NEW DELHI: ‘Political DNA’ analysis may come in handy in the electoral fray, but for solving a case and picking up clues from the site of crime a Human DNA Profiling Bill is on the agenda. Or to precise, ready for introduction this Monsoon session of Parliament, but for the Opposition disruptions.
In the works since 2007, the bill is now being pushed by none other PM Narendra Modi, who’s keen to see it through off the ground as a powerful technology for establishing identity in a criminal or civil proceeding and for other specified purposes.
The use of Deoxyribose Nucleic Acid, DNA test for human profiling has raised a debate. Particularly, after Attorney General Mukul Rohatgi expressed the view before the Supreme Court that the right to privacy is no fundamental right for Indian citizens. This he said in defence of the Aadhar identification card.
Seen together, these two legalized population profiling attempts have created public apprehension. Both have their origins in the UPA regime.
Along with the mandatory biometric provision of the Aadhaar card, which is basically finger-print profiling and neat cataloguing of population, its properties and income through an unique ID number, the DNA profiling would go a long way in further marking the population.
The declared goal of the two is different though. While Aadhaar devised ostensibly to provide targeted social subsidy, the objective of Human DNA profiling bill is to assist criminal/civil proceedings.
The Human DNA Profiling Bill, 2015, draft admits that “DNA analysis offers sensitive information which, if misused can cause harm to person or society ‘’ hence the “need to regulate the use through an Act passed by Parliament only for lawful purposes’’. As of now, random sampling taking, DNA profiling of victim or suspects from the scene of crime cannot be done without consent. But, that may change, if the bill is passed.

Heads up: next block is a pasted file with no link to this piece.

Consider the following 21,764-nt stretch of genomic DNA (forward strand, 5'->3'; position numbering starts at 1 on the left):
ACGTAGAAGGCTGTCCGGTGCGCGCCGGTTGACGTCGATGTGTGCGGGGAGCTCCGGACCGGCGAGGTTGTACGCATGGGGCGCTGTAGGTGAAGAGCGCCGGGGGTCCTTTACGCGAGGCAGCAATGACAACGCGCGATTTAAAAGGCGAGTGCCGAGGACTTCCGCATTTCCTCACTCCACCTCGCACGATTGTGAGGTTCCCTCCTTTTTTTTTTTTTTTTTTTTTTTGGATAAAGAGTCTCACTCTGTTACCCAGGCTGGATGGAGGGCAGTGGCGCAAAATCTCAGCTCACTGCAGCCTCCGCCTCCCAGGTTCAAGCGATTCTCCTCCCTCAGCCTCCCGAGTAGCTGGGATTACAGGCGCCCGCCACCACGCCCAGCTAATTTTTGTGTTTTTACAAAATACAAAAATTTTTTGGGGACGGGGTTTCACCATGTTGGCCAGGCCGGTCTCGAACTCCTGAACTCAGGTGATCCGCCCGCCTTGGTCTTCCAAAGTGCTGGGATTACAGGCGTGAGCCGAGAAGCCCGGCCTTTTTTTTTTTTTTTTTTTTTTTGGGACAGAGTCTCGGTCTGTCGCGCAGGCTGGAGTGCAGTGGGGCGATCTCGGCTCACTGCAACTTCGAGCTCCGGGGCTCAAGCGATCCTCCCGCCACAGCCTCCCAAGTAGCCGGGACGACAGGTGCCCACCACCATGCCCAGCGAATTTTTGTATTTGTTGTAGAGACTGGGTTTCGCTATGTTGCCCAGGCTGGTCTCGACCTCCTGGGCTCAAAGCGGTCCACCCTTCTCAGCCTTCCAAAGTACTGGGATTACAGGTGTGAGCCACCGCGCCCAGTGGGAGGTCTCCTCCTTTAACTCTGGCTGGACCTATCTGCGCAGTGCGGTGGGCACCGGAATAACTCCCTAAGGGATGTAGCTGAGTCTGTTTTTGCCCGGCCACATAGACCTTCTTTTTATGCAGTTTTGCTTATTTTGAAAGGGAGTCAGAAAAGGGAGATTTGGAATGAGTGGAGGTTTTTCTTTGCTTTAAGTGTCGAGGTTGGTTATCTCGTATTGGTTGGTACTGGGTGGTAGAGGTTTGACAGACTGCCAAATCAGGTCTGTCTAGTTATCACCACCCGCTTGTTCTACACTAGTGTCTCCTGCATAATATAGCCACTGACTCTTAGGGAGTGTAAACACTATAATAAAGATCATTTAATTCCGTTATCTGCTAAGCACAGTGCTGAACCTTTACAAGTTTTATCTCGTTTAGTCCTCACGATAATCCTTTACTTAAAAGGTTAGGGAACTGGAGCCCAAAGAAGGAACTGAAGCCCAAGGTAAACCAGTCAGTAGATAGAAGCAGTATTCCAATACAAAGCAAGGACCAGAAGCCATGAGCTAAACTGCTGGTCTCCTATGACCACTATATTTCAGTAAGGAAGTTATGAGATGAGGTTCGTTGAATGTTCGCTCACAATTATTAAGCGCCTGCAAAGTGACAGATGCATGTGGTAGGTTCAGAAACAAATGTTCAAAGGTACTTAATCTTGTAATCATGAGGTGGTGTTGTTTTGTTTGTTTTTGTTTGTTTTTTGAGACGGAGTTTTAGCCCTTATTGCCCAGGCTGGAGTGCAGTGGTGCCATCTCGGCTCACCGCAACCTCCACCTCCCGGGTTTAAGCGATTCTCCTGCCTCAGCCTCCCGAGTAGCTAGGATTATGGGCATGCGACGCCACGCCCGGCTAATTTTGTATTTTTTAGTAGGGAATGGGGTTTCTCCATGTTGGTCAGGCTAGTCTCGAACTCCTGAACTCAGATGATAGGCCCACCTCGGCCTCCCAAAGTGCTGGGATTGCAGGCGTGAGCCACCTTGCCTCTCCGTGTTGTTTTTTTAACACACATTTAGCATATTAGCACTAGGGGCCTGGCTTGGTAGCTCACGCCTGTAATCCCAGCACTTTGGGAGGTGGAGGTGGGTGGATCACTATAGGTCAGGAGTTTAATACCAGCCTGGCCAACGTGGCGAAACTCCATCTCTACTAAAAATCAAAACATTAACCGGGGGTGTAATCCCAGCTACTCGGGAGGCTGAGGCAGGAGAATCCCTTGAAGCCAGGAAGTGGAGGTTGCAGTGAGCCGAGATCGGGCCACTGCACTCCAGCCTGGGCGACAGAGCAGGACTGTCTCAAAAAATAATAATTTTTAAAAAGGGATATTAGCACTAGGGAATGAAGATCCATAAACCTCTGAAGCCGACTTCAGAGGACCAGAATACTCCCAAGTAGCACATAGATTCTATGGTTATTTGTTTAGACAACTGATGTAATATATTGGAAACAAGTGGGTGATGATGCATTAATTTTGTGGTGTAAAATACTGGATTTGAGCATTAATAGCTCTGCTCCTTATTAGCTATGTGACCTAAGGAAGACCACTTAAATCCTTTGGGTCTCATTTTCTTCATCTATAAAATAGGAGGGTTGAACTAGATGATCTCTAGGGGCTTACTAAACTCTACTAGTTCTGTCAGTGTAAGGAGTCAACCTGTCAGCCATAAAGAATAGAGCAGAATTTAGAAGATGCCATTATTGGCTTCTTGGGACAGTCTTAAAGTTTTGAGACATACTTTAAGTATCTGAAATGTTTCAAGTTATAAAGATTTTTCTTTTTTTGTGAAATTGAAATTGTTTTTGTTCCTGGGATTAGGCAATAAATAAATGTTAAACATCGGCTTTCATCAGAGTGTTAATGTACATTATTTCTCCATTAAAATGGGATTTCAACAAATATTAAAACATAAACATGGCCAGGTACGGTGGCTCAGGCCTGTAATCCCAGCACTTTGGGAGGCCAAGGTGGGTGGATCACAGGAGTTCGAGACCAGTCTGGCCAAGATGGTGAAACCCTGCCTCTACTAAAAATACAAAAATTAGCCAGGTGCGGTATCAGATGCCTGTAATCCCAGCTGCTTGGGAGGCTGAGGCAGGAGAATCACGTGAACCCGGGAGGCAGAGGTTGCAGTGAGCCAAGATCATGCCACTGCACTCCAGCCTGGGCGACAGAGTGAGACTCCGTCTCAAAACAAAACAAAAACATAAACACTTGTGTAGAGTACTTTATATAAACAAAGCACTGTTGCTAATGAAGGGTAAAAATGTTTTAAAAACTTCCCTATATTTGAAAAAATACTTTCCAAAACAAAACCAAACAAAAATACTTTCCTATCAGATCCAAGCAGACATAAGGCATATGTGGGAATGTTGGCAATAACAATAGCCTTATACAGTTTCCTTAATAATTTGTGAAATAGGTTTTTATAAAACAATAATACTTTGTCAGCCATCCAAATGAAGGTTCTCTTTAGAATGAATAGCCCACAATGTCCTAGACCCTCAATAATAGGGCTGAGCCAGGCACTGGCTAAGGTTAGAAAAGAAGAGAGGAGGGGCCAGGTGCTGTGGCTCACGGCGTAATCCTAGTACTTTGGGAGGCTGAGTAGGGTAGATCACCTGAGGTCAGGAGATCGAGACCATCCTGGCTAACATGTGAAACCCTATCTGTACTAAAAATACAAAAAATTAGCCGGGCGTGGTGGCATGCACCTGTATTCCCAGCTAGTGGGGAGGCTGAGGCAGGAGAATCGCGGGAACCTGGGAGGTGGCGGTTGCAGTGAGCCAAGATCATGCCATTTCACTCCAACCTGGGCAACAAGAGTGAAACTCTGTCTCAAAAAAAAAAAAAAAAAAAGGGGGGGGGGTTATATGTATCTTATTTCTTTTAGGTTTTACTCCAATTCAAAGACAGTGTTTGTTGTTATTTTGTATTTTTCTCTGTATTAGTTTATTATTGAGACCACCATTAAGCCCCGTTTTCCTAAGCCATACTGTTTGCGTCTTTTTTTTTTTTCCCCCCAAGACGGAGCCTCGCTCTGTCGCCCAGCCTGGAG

The bill also proposes a “National DNA Data Bank with policies of use and access to information’’, its “retention and deletion’’. The Bank will have a manager—an expert in the field—to execute and maintain the system that bill seeks to set up.
There will be a DNA Profiling Board of eminent scientists, administrators and Law Enforcement officers to administer and carry out the functions assigned to it under the Act. The proposed law, which is ready of introduction as confirmed by the Science & Technology Ministry, is in keeping with the objectives of creating a data-banks and administration board.
The bill lays down a regulatory framework and standards for laboratories, collection of human body substance, custody trail from collection to reporting, also the monitoring of the Data bank.
However, some experts have doubts about the effectiveness of human DNA profiling as a method of cracking criminal and civil cases or of maintaining a databank for criminal profiling.
They feel, DNA profiling is in a way a technological extension of the colonial anthropological project of population profiling, that led to proscribing of certain ancient Indian tribes as “criminal’’ or “criminally prone’’. Also the declared objective in the draft bill, a copy of which is with The Sunday Standard, that the data could be used for “other specified purposes’’ has generated a sense of apprehension as what the purposes could be.
Members of Parliament, including one from the ruling party, are of the view that the bill should be referred to the concerned Standing Committee so that safeguard can be created.